A 5V, 5A supply should be capable of supplying up to 5A at 5V.
Therefore it is fine to connect it to a board requiring 5V, 500mA.
Yes, you can always use a power supply of the correct voltage with a higher current rating (and that is what you want for design margin). The circuit will only take the current it needs.
Yes you can.
The power supply CAN deliver 5A if needed , but it will only deliver the current required by your circuit.
In your case your circuit requires 500mA to operate , so that is what the power supply deliver.
If your circuit however required 6A , then your power supply may not be able to deliver that much current.
I have heard that excess current to the circuit will burn the circuit
Remember that current is always 'drawn by' a circuit, not 'supplied to' a circuit.
A scenario where an excess current is made to flow through a circuit would be when say some part failed or when the wrong part is inserted. Lets say that to light an LED, you are supposed to put a resistor in series with it. But instead of putting a typical 4.7k you put 47Ohms. This would cause a large current to flow and will damage the LED and if the current is large enough, it can also damage the supply.
A circuit if designed and assembled well should not have such problems.
Yah, thats true....
Theory = you can connect small load to to high current source with no problem as amount of current is 'drawn by' the circuit....
Practice= You need to Limit current drawn from high current (Very Low Impedance source) or you will burn your components.
Demo= Connect your circuit with a 12V-100AH Battery and see what happens use 7805 regulator if your circuit is at 5V....
1)But in which case more heat will be generated? low resistance or high resistance?
2)I have heard about the shunt resistance concept. why do we use it to pass excess current? if it is the circuit who decide how much to consume so, we can supply 5A or 500mA there should be no use of shunt resistance?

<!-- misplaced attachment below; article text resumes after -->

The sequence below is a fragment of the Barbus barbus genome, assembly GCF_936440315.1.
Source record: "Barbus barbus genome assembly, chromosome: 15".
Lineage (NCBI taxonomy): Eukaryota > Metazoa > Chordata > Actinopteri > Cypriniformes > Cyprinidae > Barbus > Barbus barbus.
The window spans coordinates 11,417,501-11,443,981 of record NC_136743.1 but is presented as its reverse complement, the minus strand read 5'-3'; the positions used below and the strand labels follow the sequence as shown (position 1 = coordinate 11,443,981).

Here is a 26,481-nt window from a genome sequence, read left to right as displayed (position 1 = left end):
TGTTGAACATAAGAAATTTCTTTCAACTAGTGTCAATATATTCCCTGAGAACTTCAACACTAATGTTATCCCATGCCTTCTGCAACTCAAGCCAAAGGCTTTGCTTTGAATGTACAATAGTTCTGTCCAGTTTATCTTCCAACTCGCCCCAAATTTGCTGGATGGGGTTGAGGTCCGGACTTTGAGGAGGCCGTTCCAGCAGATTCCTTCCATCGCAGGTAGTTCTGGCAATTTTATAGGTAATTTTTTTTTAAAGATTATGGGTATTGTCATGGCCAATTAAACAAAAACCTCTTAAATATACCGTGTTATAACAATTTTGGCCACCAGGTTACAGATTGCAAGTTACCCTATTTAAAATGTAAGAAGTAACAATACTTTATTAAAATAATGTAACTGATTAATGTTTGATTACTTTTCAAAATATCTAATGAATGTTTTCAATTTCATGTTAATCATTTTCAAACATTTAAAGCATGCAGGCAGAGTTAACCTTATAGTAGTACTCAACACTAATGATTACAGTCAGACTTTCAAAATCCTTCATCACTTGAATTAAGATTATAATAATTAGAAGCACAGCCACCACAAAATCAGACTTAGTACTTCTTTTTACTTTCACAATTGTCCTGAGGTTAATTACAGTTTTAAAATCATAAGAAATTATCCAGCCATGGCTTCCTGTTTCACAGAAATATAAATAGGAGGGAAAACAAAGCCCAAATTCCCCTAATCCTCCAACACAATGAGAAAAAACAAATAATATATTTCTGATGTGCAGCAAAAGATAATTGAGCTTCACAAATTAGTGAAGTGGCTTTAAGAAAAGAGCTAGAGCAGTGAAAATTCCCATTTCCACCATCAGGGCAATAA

You can find that out for yourselves.
Power Dissipated by Resistor is given by
P = I2R or P = V2/R
In this case since your voltage source is fixed, use the second equation.
Higher Resistance means more power dissipation i.e. more heat.
With a fixed voltage supplying the current, that would be true. To better see that use the equation V²/R for power.I have a confusion regarding this
as we know in case of low resistance the value of current will be high as compared to case of high resistance.
I1 - High current with R1 low resistance.
I2 - low current with R2 high resistance.
using the expression,
So the net result will be P1>P2??
With a fixed voltage supplying the current, that would be true. To better see that use the equation V²/R for power.
The equations given nitishn5 are correct... but the conclusion he yielded baffles me..
maybe this is due to my lack of coffee today and lack of sleep last night but... R is in the denominator, meaning large R = less power, small R = more power. Hence why you get more heat being dissipated by a short then with a 1Meg ohm.
grab a large power resistor and connect it to the 5v 5a supply, set the resistance to max, tap off point being at the opposite end of the power resistor. then slide the tap point closer and closer, soon you will 'feel' the warmth of the resistor.
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Now if you had a fixed I and a variable Voltage (current source), you would see that as you increase the resistance you would dissipate more power yielding more power. just remember you control 2 of the 3 variables, V I R. use the equation that does not use the variable you do not control. if controlling the voltage and load, use P=V^2/R. If controlling Current and load, use P=I^2*R. If you know your voltage and can measure your current, but unsure of the load (active loading, ex mos devices) use P=V*I